By Andru McCracken
Despite record run off the Village of McBride is asking people to use less water because the water system has been compromised due to debris.
At 12:45 pm on Sunday, June 14 the village’s Emergency Operations Centre Team issued an emergency notification asking residents to immediately begin conserving water.
The village said that residents andbusinesses need to immediately conserve water necessary due to ‘rising turbidity problems’ at Dominion Creek.
“It is critical that all residents reduce their water intake immediately and refrain from any additional usage,” read the notice. Examples of refraining from additional usage includes reducing the amount of toilet flushing, washing ‘of any type,’ showering and bathing.
Chief Administrative Officer Sheila McCutcheon said it began on Sunday.
“[Sunday] morning our turbidity jumped to 7. It is supposed to be under 1,” said McCutcheon.
Turbidity is a measure of the degree to which the water loses its transparency due to the presence of suspended particulates.
“There must have been some type of mudslide further up Dominion Creek, because mud came into our pond,” she said.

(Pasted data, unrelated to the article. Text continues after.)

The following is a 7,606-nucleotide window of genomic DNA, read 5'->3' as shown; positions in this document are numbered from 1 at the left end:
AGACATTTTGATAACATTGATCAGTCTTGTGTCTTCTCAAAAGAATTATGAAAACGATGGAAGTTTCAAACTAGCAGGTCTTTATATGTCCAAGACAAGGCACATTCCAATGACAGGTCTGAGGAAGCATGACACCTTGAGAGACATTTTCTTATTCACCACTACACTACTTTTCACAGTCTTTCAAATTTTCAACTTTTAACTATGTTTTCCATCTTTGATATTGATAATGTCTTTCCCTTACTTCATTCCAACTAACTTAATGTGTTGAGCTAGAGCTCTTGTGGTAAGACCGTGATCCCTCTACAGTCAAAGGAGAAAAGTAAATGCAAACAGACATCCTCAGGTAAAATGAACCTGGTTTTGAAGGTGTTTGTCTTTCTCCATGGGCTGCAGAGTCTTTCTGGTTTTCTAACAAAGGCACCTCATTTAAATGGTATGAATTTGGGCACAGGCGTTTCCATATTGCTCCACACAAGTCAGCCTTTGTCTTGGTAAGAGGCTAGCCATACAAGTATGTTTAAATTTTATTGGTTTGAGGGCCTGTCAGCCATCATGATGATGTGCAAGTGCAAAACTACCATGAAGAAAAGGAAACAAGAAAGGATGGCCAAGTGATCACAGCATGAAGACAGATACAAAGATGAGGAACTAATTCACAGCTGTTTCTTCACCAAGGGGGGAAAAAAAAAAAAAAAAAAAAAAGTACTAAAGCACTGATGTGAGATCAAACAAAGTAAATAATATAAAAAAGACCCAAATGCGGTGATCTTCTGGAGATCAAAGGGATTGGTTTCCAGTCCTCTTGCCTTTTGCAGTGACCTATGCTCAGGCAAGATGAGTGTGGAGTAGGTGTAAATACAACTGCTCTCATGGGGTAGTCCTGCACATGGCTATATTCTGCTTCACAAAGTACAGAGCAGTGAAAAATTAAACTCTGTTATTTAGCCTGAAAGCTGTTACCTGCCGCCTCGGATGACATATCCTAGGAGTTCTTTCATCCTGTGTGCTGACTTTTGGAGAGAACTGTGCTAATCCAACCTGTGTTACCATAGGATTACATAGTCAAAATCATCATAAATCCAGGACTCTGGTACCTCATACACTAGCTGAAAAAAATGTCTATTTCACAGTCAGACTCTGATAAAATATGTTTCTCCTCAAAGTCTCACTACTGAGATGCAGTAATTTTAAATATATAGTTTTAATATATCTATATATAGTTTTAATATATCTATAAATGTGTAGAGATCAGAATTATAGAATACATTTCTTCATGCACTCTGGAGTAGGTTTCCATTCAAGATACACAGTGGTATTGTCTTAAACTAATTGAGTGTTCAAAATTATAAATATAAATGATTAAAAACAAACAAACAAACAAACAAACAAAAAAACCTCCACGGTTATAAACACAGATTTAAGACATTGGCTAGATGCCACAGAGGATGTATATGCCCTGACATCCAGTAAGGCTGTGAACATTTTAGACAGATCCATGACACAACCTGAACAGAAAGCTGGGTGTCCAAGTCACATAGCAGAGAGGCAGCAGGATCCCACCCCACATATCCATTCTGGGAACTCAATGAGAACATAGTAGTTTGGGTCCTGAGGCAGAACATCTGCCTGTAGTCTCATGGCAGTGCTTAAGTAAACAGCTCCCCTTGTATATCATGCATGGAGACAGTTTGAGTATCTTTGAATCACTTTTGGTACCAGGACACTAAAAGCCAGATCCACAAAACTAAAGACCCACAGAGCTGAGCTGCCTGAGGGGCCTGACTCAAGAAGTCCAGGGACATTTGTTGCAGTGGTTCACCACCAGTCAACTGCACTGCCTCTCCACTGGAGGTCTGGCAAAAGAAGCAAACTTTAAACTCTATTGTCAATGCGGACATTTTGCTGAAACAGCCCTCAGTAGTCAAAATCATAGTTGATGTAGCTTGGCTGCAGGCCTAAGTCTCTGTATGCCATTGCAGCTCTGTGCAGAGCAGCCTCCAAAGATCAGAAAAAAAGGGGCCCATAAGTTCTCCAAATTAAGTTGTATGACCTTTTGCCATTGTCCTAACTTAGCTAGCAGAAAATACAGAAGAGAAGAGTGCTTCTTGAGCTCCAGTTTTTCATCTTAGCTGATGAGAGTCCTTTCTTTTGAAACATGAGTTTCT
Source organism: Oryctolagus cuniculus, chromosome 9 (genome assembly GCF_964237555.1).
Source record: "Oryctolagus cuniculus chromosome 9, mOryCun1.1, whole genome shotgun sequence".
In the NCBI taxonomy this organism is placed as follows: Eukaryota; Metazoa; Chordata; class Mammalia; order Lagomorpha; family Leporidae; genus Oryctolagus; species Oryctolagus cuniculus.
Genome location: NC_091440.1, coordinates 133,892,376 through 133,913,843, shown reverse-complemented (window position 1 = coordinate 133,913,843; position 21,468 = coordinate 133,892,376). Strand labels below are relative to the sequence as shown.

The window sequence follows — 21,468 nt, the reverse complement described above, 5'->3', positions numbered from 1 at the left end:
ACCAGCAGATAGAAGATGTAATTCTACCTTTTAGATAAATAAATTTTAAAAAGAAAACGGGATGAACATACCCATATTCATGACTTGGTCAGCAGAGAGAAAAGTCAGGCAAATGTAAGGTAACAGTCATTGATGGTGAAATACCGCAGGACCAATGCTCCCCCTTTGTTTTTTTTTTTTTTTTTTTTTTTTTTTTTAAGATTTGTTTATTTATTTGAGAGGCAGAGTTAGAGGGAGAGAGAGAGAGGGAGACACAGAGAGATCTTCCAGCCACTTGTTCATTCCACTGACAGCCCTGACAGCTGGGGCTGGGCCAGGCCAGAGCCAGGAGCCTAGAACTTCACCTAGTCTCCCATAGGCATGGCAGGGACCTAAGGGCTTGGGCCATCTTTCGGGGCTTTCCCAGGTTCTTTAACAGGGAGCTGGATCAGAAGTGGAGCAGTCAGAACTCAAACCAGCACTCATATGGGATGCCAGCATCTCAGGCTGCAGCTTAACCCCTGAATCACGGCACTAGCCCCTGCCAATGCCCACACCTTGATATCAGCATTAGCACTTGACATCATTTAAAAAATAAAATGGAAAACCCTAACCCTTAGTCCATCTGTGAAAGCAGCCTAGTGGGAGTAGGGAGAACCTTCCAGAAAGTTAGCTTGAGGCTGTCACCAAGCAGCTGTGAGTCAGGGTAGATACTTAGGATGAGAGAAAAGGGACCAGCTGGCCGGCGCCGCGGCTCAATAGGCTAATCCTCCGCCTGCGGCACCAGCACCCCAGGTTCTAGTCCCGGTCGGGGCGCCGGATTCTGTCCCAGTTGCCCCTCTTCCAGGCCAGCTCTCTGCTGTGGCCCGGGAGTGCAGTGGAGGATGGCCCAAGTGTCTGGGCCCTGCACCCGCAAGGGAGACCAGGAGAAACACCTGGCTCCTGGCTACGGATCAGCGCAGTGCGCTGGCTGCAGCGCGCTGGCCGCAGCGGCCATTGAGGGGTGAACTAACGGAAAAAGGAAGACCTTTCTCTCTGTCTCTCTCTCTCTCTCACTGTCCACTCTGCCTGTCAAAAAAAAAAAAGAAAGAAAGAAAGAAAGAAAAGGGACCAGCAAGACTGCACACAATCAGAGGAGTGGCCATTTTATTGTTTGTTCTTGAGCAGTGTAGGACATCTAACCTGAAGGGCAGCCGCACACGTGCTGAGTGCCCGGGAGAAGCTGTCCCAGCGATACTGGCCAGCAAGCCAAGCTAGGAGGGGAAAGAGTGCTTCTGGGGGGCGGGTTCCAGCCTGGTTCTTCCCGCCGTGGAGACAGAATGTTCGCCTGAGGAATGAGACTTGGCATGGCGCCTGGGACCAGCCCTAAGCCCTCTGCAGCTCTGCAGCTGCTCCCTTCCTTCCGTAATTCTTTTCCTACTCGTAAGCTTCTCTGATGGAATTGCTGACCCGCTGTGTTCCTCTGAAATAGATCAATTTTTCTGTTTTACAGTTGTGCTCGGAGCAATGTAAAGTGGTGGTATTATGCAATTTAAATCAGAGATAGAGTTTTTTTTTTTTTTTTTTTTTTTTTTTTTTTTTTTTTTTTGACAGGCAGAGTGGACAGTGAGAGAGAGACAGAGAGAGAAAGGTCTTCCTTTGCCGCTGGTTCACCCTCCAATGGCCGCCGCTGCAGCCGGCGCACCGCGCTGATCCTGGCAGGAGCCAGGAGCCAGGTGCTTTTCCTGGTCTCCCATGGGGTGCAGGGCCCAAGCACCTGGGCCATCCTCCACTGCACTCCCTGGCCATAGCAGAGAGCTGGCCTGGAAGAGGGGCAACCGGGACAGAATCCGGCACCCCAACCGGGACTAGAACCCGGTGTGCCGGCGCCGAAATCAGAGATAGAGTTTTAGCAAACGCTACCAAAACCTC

McCutcheon said it takes about 3 days for treated water to be used in the townsite, but with the turbidity being very high, they could no longer treat water.
“We wanted to conserve the water that was in the tanks,” she said.
At 10 pm on Sunday night an alarm at the water treatment facility indicated that water was no longer making into the system. Public Works foreman Matthew Slaney and his lead hand worked until 3 am.
“There was so much mud in the pond it was blocking the screen. They had to flush the entire pond and get rid of debris and mud clogging the screen,” said McCutcheon. “We have never had this before.”
The turbidity has dopped to 2.4 and while a long standing Boil Water Advisory remains in place (it began on April 23) she said it is now manageable. McCutcheon said that village is hoping for help from mother nature.
“We need the weather to cooperate and the rain to stop.”
Mayor Eugene Runtz said that while Dominion Creek has been a very stable area for a long time, in the last two or three years things have changed.
“It’s a very steep watershed in the backend, you can get something that will break loose and the material comes down,” he said.
By 1pm on Monday the turbidity had dropped down to 1.5.